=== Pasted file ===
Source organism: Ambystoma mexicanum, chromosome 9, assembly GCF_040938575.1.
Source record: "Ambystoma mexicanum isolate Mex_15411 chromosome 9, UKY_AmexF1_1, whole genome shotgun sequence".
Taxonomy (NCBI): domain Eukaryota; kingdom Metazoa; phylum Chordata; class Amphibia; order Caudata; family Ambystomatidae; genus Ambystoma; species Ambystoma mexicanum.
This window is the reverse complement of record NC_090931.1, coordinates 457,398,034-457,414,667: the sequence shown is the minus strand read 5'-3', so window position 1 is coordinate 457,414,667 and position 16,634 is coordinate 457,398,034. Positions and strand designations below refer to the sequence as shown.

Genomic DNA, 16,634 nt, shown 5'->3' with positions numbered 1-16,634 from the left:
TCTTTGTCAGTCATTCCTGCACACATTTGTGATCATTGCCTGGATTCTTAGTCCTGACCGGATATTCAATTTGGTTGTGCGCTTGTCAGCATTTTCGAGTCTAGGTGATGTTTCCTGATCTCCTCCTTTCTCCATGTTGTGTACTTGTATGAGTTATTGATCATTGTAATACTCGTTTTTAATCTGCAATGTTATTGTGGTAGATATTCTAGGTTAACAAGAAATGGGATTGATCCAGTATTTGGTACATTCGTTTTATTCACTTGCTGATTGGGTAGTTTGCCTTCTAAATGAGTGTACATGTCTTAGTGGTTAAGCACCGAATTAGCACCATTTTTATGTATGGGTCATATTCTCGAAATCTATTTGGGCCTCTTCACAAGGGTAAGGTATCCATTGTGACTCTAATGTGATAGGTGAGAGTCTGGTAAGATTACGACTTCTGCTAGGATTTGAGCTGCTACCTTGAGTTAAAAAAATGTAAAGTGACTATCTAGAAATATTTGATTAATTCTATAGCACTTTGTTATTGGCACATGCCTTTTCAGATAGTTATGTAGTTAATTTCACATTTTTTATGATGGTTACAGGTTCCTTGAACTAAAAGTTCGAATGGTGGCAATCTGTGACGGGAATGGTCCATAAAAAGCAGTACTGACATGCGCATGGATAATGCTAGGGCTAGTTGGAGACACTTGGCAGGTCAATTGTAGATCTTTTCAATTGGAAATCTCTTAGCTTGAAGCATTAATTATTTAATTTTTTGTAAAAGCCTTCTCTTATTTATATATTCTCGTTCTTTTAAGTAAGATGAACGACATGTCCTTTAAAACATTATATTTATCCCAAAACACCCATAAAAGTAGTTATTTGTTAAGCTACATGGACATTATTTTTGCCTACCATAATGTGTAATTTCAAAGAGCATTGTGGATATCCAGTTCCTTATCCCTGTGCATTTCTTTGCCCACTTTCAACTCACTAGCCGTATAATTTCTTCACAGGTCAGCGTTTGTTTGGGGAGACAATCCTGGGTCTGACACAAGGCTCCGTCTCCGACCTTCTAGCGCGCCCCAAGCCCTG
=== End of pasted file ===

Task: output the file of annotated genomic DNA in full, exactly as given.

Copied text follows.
Source organism: Ambystoma mexicanum, chromosome 9, assembly GCF_040938575.1.
Source record: "Ambystoma mexicanum isolate Mex_15411 chromosome 9, UKY_AmexF1_1, whole genome shotgun sequence".
Taxonomy (NCBI): domain Eukaryota; kingdom Metazoa; phylum Chordata; class Amphibia; order Caudata; family Ambystomatidae; genus Ambystoma; species Ambystoma mexicanum.
This window is the reverse complement of record NC_090931.1, coordinates 457,398,034-457,414,667: the sequence shown is the minus strand read 5'-3', so window position 1 is coordinate 457,414,667 and position 16,634 is coordinate 457,398,034. Positions and strand designations below refer to the sequence as shown.

Genomic DNA, 16,634 nt, shown 5'->3' with positions numbered 1-16,634 from the left:
TCTTTGTCAGTCATTCCTGCACACATTTGTGATCATTGCCTGGATTCTTAGTCCTGACCGGATATTCAATTTGGTTGTGCGCTTGTCAGCATTTTCGAGTCTAGGTGATGTTTCCTGATCTCCTCCTTTCTCCATGTTGTGTACTTGTATGAGTTATTGATCATTGTAATACTCGTTTTTAATCTGCAATGTTATTGTGGTAGATATTCTAGGTTAACAAGAAATGGGATTGATCCAGTATTTGGTACATTCGTTTTATTCACTTGCTGATTGGGTAGTTTGCCTTCTAAATGAGTGTACATGTCTTAGTGGTTAAGCACCGAATTAGCACCATTTTTATGTATGGGTCATATTCTCGAAATCTATTTGGGCCTCTTCACAAGGGTAAGGTATCCATTGTGACTCTAATGTGATAGGTGAGAGTCTGGTAAGATTACGACTTCTGCTAGGATTTGAGCTGCTACCTTGAGTTAAAAAAATGTAAAGTGACTATCTAGAAATATTTGATTAATTCTATAGCACTTTGTTATTGGCACATGCCTTTTCAGATAGTTATGTAGTTAATTTCACATTTTTTATGATGGTTACAGGTTCCTTGAACTAAAAGTTCGAATGGTGGCAATCTGTGACGGGAATGGTCCATAAAAAGCAGTACTGACATGCGCATGGATAATGCTAGGGCTAGTTGGAGACACTTGGCAGGTCAATTGTAGATCTTTTCAATTGGAAATCTCTTAGCTTGAAGCATTAATTATTTAATTTTTTGTAAAAGCCTTCTCTTATTTATATATTCTCGTTCTTTTAAGTAAGATGAACGACATGTCCTTTAAAACATTATATTTATCCCAAAACACCCATAAAAGTAGTTATTTGTTAAGCTACATGGACATTATTTTTGCCTACCATAATGTGTAATTTCAAAGAGCATTGTGGATATCCAGTTCCTTATCCCTGTGCATTTCTTTGCCCACTTTCAACTCACTAGCCGTATAATTTCTTCACAGGTCAGCGTTTGTTTGGGGAGACAATCCTGGGTCTGACACAAGGCTCCGTCTCCGACCTTCTAGCGCGCCCCAAGCCCTG